What Are the Best Ways To Cope With Overstimulation?

Don’t give up hope if you struggle with sensory overload! There are many ways to become more resilient, build confidence in intense situations, and find comfort.

Identify Your Triggers

The best place to start your journey is with a clear knowledge of your triggers. You can identify these with help from a professional therapist. Keeping a journal on paper or your phone and paying close attention to how you feel in certain situations goes a long way, too.

Reduce Exposure Until You Can Gradually Reintroduce Yourself

It’s okay to take a break from certain forms of sensory input — it’s a sign of wisdom and strength! Take your time reintroducing yourself to your triggers, and consider having a support person by your side for your first few exposures.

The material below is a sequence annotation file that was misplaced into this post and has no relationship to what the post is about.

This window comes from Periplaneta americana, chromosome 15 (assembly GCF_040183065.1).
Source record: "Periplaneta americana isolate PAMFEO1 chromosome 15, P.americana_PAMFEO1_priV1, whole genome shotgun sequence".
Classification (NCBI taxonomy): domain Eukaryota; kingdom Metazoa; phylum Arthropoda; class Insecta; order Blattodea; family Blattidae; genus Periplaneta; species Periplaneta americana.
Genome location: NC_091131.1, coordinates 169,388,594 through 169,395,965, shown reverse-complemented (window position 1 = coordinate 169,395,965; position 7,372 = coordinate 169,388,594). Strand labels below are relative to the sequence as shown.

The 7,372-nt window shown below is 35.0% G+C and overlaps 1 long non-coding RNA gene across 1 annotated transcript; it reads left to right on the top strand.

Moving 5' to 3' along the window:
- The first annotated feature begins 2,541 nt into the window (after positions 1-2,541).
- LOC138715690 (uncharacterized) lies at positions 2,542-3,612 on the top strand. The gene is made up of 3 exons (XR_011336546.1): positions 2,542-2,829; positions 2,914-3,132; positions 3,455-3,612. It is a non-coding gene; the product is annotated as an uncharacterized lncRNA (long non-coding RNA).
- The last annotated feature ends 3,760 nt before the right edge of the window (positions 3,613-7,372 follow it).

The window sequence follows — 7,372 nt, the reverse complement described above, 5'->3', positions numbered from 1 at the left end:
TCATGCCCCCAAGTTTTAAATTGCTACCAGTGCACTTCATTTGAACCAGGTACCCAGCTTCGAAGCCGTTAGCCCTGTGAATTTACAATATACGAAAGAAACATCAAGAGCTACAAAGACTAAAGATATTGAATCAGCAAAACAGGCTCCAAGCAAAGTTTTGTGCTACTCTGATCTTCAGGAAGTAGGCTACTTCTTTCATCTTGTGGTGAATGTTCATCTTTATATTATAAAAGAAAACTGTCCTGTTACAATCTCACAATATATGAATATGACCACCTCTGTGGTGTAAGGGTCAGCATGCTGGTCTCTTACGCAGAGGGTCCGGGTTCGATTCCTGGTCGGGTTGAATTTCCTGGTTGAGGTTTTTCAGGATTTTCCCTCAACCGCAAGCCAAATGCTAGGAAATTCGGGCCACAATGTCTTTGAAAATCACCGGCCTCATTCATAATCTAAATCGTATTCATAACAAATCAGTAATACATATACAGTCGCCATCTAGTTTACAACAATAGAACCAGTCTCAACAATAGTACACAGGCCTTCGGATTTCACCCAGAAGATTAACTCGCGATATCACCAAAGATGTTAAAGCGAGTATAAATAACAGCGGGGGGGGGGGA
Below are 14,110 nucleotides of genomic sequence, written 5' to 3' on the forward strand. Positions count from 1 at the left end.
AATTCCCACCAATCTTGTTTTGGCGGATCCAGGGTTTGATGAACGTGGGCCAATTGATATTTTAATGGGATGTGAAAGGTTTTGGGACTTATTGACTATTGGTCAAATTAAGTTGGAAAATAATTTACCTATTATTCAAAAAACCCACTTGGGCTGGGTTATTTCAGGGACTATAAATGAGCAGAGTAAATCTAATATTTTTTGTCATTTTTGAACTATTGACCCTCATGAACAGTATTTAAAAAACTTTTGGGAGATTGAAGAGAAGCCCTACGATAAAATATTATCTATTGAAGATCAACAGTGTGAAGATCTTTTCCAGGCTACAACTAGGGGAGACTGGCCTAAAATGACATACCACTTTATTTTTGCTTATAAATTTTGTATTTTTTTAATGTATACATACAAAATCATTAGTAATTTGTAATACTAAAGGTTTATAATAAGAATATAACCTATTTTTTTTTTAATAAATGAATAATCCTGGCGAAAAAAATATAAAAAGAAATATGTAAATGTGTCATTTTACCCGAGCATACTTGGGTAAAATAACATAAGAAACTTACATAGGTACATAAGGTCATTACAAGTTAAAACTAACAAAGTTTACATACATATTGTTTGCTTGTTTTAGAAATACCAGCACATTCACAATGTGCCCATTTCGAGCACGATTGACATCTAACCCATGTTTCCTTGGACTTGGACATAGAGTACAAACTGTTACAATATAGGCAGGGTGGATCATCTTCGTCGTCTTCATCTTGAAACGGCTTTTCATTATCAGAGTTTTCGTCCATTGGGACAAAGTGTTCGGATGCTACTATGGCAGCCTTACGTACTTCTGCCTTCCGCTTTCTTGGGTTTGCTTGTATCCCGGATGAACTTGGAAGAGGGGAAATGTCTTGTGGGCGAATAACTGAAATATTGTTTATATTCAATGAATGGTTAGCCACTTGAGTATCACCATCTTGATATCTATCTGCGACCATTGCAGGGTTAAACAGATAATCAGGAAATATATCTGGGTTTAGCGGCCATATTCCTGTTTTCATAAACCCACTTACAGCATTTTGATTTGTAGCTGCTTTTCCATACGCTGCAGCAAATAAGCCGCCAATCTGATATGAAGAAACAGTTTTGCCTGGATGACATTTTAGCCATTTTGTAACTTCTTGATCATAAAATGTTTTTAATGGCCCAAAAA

Use Relaxation and Breathing Techniques to Ground Yourself

Box breathing (four seconds in, four seconds held, and four seconds out), progressive muscle relaxation, and more can help you as you face the uncomfortable moments of sensory overload. We know how hard it can be to stop, breathe, and re-center yourself when it feels like there’s too much going on, but once you do it, you’re sure to feel a sense of relief.

Focus All Your Attention on Something Singular

If you can, try to find one grounding item, thought, or even a sensation to focus on when experiencing sensory overload. Finding something in the room or focusing on a positive phrase in your head can help you stay regulated, as can a comforting, soothing texture.

Manage Your Surroundings